Desmond v. News & Observer Publ'g Co.

Decision Date14 August 2020
Docket NumberNo. 132PA18-2,132PA18-2
Citation846 S.E.2d 647,375 N.C. 21
Parties Beth DESMOND v. The NEWS AND OBSERVER PUBLISHING COMPANY, McClatchy Newspapers, Inc., and Mandy Locke
CourtNorth Carolina Supreme Court

Dement Askew & Johnson, by James T. Johnson, Raleigh, and Chynna T. Smith, for plaintiff-appellee Beth Desmond.

The Bussian Law Firm, PLLC, Raleigh, by John A. Bussian, McGuire Woods, Charlotte, by Bradley R. Kutrow, and Brooks, Pierce, Mclendon, Humphrey & Leonard, L.L.P., Raleigh, by Mark J. Prak, Julia C. Ambrose, and Timothy G. Nelson, for defendant-appellant The News and Observer Publishing Company, Tharrington Smith L.L.P., Raleigh, by Wade M. Smith, for Mandy Locke.

Essex Richards, P.A., by Jonathan E. Buchan, for The Reporters Committee for Freedom of the Press, et al., amici curiae.

Wyche, PA, by William M. Wilson, III, Sanford, for Professor William Van Alstyne, amicus curiae.

EARLS, Justice.

Plaintiff, Beth Desmond, filed a complaint alleging defamation on the part of defendants, the News and Observer Publishing Company (the N&O) and reporter Mandy Locke, arising out of a series of articles published by defendants in 2010. Following a trial, in which the jury found defendants liable for defamation and awarded plaintiff compensatory and punitive damages, defendants appealed. On appeal, the Court of Appeals affirmed the trial court's order and judgment, concluding that plaintiff presented clear and convincing evidence of actual malice and that there was no error in the jury instructions. Desmond v. News & Observer Pub. Co. , 263 N.C. App. 26, 67, 823 S.E.2d 412, 438–39 (2018) ( Desmond II ). We affirm in part and reverse in part.


Plaintiff's defamation claim arises out of a series of articles published by defendants in 2010 entitled "Agents’ Secrets," which reported on alleged problems within the North Carolina State Bureau of Investigation (the SBI) that purportedly led to wrongful convictions. Plaintiff was at that time a Special Agent with the SBI serving as a forensic firearms examiner, which is a "discipline in forensic science" mainly concerned with "comparing cartridge cases and bullets and other ammunition components." In the final article of the four-part "Agents’ Secrets" series, defendants reported on and were critical of plaintiff's work in two related criminal cases in Pitt County. See generally State v. Green , 187 N.C. App. 510, 653 S.E.2d 256, 2007 WL 4234300 (2007) (unpublished); State v. Adams , 212 N.C. App. 235, 713 S.E.2d 251, 2011 WL 1938270 (2011) (unpublished).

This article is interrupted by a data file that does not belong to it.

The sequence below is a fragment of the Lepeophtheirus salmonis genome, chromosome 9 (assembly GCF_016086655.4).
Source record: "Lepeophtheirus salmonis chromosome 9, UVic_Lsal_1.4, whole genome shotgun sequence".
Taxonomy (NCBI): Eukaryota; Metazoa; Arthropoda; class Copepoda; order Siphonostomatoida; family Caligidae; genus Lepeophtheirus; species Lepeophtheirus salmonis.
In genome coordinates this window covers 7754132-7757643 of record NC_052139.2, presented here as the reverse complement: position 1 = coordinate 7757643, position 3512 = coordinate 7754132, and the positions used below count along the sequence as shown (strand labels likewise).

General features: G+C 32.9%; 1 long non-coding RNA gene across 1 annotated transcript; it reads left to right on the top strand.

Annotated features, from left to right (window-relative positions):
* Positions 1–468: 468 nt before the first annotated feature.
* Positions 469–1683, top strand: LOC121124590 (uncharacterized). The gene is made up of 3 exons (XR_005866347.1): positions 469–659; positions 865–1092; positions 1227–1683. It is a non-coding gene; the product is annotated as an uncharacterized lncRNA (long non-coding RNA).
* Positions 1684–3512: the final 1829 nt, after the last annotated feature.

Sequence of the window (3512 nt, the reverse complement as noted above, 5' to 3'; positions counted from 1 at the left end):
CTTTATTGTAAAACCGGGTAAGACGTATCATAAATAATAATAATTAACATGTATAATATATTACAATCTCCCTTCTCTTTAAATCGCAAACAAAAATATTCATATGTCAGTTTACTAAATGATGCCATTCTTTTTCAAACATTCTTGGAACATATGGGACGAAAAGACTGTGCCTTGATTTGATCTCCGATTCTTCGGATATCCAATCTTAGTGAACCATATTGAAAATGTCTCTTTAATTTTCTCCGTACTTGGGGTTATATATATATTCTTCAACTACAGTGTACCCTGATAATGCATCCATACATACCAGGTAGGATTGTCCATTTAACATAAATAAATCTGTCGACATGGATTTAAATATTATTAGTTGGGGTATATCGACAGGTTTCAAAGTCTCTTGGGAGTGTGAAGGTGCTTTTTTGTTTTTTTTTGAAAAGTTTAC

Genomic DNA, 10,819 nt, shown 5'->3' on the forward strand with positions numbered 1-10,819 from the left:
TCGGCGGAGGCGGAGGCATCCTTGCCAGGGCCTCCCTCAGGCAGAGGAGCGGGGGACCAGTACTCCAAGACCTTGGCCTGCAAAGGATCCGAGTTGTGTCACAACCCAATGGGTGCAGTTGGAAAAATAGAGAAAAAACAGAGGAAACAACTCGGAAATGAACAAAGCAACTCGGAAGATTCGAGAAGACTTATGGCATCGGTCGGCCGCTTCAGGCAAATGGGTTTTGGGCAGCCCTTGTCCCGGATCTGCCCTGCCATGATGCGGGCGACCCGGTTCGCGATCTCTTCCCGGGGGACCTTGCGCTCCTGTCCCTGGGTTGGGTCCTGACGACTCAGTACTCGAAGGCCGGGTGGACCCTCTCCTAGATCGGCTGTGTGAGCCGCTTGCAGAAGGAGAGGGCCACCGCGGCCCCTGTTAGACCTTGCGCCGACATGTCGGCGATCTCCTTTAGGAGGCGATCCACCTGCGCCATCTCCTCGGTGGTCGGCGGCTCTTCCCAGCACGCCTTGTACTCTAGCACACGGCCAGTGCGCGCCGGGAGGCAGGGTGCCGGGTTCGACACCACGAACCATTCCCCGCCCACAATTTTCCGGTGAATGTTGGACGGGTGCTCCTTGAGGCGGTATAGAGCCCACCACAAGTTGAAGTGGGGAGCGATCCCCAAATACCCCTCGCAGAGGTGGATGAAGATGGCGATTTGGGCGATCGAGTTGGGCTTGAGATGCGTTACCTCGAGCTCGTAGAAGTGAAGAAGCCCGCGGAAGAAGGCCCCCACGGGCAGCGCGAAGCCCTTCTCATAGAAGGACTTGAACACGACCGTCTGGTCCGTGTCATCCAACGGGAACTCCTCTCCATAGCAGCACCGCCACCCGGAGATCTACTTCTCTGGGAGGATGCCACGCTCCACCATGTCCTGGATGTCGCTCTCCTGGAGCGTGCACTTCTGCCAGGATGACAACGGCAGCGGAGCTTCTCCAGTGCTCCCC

Charges in both cases originated from a confrontation that occurred on 19 April 2005 in Pitt County. Two groups of women engaged in a series of verbal altercations over the course of an afternoon that ultimately culminated with multiple gun shots and one bullet striking a ten-year-old child, Christopher Foggs, in the chest. Foggs died from the gunshot wound at the hospital later that evening. Desmond II , 263 N.C. App. at 31–33, 823 S.E.2d at 418–19.

Jemaul Green, who drove his girlfriend, Vonzeil Adams, to the scene of the incident, was indicted for multiple offenses, including first-degree murder. His trial took place in 2006. In support of its case, the State presented testimony from twelve eyewitnesses to the shooting. Green testified on his own behalf and asserted that when he drove to the Haddock house he had in his possession a 9mm handgun that he had illegally purchased and that he took it with him that day out of concern for his own safety.1 Green testified that during the incident he saw an unknown black male in between the Haddock house and a neighboring house standing closely behind a car—a "black Neon"—and that this man fired a handgun in Green's direction, prompting Green to return fire in self-defense. According to Green, Adams then snatched the gun from him and fired additional shots at the Haddock house before they both got back in the car and left the scene. None of the State's twelve eyewitnesses observed anyone at the scene with a gun other than Green. Green's own witness Victoria Gardner testified that she was standing in between the houses, that she did not see anyone near the black Neon, that she did not hear any shots other than those coming from Green, and that she did not see anyone with a gun other than Green.